Migrants and locals gathered in a village in Kota Kemuning, Malaysia, for a screening of Crossroads, our advocacy video collection on migrant workers, refugees and stateless people in the country.
The cosy event, which was held over a home-cooked dinner, was a good example of the communal spirit of the many community we've held over the year in villages or kampungs, as they are more commonly referred to in Bahasa.
The videos screened portrayed the many realities of migrants living in Malaysia and spoke to the heart of the community in attendance. They discussed having faced similar situations themselves, and in some cases, shared how they've overcome them.
To end the night, the audience wrote down their hopes and aspirations, reflections they've had after watching the films, as part of the Crossroads photo campaign which will be publicly available as a collection in June. Crossroads is available with English subtitles for online viewing and download here.
၂၀၁၅ ခုနွစ္အတြင္း မွာ EngageMedia ရဲ့ အယ္ဒီတာအဖြဲ႔ဟာ ျမန္မာလူမႈေျပာင္းလဲျခင္းဆိုင္ရာ ဇာတ္လမ္းဗီဒီယိုမ်ားကို စုစည္းျခင္း၊ ဘာသာျပန္ျခင္း၊ ျဖန္႔ေ၀ျခင္း မ်ားျပဳလုပ္ခဲ့ပါတယ္။
ျမန္မာႏိုင္ငံရဲ့ လူမႈႏိုင္ငံေရးကို ေဖာ္ညႊန္းတဲ့ ဗီဒိယိုဖိုင္မ်ားကို ေကာက္ႏႈတ္တင္ဆက္ခဲ့တာဟာ အခုဆို ဗီဒီယိုေပါင္း(၁၈၀) ရွိခဲံျပီျဖစ္ပါတယ္။
Students Boycott Education Law (အမ်ိဳးသားဥပေဒကို ေက်ာင္းသားမ်ား သပိတ္ေမွာက္ျခင္း)
The Children of Bhamo's Brickworks (ဗန္းေမာ္ျမို႔က အုတ္သယ္ကေလးေတြ)
Monk Rejects Preaching Ban (တရားေဟာရန္ တားျမစ္ခံရေသာ ဆရာေတာ္)
A Song for Freedom (လြတ္လပ္ျခင္းအတြက္သီခ်င္းတစ္ပုဒ္)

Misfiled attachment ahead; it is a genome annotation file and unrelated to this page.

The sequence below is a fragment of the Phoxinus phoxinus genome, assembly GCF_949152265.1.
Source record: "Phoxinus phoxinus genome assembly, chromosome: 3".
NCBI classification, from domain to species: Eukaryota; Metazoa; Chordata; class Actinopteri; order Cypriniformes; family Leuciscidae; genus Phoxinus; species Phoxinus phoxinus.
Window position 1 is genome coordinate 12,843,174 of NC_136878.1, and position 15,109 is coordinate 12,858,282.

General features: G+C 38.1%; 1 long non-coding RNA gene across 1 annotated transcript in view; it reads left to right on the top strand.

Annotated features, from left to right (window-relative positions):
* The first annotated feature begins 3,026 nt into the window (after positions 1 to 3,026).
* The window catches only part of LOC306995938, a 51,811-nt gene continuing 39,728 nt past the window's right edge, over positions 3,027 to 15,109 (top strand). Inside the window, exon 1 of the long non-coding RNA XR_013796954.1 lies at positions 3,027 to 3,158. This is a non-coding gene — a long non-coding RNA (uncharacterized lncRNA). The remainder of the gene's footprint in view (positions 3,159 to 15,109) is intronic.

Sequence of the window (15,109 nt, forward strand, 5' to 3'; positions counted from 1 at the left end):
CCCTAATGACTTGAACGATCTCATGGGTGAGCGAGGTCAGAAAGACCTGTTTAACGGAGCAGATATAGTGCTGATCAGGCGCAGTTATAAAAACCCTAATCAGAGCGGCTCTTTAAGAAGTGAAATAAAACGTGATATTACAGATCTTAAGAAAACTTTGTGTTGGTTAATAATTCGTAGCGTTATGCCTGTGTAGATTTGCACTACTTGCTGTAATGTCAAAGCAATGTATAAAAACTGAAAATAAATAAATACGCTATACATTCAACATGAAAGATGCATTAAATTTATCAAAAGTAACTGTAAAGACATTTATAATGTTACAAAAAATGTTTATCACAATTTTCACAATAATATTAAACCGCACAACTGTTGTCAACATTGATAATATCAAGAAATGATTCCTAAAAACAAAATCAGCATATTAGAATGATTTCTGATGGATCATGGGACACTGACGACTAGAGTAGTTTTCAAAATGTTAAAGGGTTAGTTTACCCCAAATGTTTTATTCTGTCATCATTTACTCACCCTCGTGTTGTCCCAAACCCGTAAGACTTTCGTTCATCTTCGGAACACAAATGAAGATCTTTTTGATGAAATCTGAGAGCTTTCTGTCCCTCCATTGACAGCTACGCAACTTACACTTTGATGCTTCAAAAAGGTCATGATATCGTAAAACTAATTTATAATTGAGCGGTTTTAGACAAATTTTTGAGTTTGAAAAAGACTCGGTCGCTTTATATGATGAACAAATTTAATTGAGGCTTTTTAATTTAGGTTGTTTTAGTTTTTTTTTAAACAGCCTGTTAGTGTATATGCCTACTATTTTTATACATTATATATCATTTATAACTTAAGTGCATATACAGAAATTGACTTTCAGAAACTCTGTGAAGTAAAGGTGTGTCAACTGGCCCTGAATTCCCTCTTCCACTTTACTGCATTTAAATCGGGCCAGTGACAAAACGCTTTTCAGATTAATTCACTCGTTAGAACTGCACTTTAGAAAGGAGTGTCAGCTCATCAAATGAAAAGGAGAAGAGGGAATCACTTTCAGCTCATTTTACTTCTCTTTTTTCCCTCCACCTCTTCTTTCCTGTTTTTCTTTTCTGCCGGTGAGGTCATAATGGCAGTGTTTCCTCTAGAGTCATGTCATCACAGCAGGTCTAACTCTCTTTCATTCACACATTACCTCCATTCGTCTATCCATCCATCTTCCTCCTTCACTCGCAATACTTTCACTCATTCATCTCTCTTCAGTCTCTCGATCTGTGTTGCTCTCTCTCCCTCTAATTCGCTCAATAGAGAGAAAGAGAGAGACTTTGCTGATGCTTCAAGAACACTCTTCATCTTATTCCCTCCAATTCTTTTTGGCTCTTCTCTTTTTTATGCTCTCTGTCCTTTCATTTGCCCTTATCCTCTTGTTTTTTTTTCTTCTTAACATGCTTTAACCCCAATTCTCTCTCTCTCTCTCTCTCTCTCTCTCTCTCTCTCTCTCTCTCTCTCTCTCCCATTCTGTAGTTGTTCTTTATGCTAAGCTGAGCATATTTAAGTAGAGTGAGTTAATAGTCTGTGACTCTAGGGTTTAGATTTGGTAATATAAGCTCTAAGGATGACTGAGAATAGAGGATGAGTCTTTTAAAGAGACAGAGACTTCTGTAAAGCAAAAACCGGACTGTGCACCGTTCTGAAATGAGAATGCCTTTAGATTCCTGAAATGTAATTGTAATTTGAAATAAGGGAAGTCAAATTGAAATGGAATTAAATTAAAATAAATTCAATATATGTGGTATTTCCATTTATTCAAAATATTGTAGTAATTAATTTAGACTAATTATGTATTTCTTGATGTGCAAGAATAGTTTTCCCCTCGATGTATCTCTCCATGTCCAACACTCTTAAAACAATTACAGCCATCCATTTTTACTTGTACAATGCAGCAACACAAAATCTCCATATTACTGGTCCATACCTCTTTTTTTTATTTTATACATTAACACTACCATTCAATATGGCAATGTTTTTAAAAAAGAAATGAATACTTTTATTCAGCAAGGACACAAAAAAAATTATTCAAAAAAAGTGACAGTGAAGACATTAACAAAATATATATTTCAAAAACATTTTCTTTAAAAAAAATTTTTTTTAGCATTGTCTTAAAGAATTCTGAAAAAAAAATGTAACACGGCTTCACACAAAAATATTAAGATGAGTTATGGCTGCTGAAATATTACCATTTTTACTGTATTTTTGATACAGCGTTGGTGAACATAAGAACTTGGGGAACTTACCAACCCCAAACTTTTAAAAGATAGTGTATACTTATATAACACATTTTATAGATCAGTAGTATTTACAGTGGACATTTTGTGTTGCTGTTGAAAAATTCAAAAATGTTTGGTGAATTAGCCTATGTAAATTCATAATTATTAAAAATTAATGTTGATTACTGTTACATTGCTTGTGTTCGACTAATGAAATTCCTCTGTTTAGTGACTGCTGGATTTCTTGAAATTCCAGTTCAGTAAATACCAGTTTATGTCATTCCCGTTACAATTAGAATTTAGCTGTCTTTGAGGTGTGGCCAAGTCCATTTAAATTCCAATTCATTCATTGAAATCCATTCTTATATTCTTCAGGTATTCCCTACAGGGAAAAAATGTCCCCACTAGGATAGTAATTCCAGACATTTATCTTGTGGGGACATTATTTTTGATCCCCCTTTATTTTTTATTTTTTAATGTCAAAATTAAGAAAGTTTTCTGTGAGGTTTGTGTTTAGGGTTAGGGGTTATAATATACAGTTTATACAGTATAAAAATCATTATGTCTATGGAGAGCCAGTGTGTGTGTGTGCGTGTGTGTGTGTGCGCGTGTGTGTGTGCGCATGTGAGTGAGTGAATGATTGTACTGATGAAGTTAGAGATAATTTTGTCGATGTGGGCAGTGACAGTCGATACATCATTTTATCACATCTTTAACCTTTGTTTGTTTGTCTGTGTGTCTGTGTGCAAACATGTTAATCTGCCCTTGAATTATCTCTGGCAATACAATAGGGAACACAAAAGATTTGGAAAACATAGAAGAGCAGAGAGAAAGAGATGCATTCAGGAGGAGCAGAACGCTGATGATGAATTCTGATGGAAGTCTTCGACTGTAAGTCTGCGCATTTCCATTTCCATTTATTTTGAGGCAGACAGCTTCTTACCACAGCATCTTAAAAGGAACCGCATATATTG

Earlier in May, we collaborated with SAFENET to host an event in Jakarta, Indonesia, for members of the public to discuss the topic of digital rights and the issues surrounding it, along with a screening of Citizen Four.
Those present agreed that state sponsored surveillance, where a government with unlimited resources is specifically spying on your activities, is the worst scenario someone can find themselves in. However, we weren't only looking at high profile cases, but also at privacy awareness at wider, subtler, and even cultural levels.
We discussed privacy as having quite a different meaning in the Asian cultural context, and the boundaries and parameters to specify what kinds of activities can or can't be considered as trespassing rights or privacy. For example, how many people in the region are often very welcoming, opening their doors and inviting strangers into their homes, or when meeting someone new on public transportation, asking many questions on matters that would be considered private to a person from the West. This may relate to how "open" they are on social media platforms such as Facebook.
That dialogue was followed by the screening of Citizen Four. The film featured Edward Snowden, a former National Security Agency (NSA) employee who became a whistleblower on the dubious activities of the organisation, such as its mass appropriation of public data for its own political agenda. The discussion held after the screening touched on some critical points such as exactly who is spying on us, the rights of the public, and also how best we can defend ourselves against invasions of privacy.
It was a very fruitful event, but everyon agreed that it wouldn't be our last meeting, as there are still many related issues that need to be explored and work that needs to be done to spread awareness on them. And one of the events we're looking forward in that regard is 1st Global Feminist Hackathon, which we'll be participating in on 23 May!
As part of EngageMedia's outreach work in Myanmar, our editorial team been working throughout 2015 to collate, translate and distribute critical videos from the country.